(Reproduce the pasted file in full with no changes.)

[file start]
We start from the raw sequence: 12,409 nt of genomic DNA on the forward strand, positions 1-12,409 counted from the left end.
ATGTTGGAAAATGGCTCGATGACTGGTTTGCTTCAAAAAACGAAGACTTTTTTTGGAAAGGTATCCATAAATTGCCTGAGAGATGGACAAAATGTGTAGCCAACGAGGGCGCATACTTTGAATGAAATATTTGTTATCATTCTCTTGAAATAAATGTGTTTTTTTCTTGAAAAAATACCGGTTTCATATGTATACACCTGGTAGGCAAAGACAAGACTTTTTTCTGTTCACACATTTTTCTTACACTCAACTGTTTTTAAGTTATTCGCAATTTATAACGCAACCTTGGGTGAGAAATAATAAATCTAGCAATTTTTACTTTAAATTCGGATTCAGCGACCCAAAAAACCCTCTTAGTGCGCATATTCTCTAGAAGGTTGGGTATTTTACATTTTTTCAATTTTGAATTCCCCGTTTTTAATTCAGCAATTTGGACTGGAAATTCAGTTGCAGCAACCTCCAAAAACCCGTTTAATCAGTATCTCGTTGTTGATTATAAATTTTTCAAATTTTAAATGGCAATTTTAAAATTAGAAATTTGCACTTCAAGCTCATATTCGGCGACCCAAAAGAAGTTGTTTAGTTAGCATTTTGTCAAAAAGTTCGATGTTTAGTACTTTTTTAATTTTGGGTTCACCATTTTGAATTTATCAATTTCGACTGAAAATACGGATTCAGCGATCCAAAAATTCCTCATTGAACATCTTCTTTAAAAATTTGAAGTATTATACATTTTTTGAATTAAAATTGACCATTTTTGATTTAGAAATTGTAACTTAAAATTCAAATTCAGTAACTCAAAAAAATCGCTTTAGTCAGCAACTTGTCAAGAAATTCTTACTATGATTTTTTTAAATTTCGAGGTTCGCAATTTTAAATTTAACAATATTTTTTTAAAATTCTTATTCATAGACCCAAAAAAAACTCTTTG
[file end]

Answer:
We start from the raw sequence: 12,409 nt of genomic DNA on the forward strand, positions 1-12,409 counted from the left end.
ATGTTGGAAAATGGCTCGATGACTGGTTTGCTTCAAAAAACGAAGACTTTTTTTGGAAAGGTATCCATAAATTGCCTGAGAGATGGACAAAATGTGTAGCCAACGAGGGCGCATACTTTGAATGAAATATTTGTTATCATTCTCTTGAAATAAATGTGTTTTTTTCTTGAAAAAATACCGGTTTCATATGTATACACCTGGTAGGCAAAGACAAGACTTTTTTCTGTTCACACATTTTTCTTACACTCAACTGTTTTTAAGTTATTCGCAATTTATAACGCAACCTTGGGTGAGAAATAATAAATCTAGCAATTTTTACTTTAAATTCGGATTCAGCGACCCAAAAAACCCTCTTAGTGCGCATATTCTCTAGAAGGTTGGGTATTTTACATTTTTTCAATTTTGAATTCCCCGTTTTTAATTCAGCAATTTGGACTGGAAATTCAGTTGCAGCAACCTCCAAAAACCCGTTTAATCAGTATCTCGTTGTTGATTATAAATTTTTCAAATTTTAAATGGCAATTTTAAAATTAGAAATTTGCACTTCAAGCTCATATTCGGCGACCCAAAAGAAGTTGTTTAGTTAGCATTTTGTCAAAAAGTTCGATGTTTAGTACTTTTTTAATTTTGGGTTCACCATTTTGAATTTATCAATTTCGACTGAAAATACGGATTCAGCGATCCAAAAATTCCTCATTGAACATCTTCTTTAAAAATTTGAAGTATTATACATTTTTTGAATTAAAATTGACCATTTTTGATTTAGAAATTGTAACTTAAAATTCAAATTCAGTAACTCAAAAAAATCGCTTTAGTCAGCAACTTGTCAAGAAATTCTTACTATGATTTTTTTAAATTTCGAGGTTCGCAATTTTAAATTTAACAATATTTTTTTAAAATTCTTATTCATAGACCCAAAAAAAACTCTTTG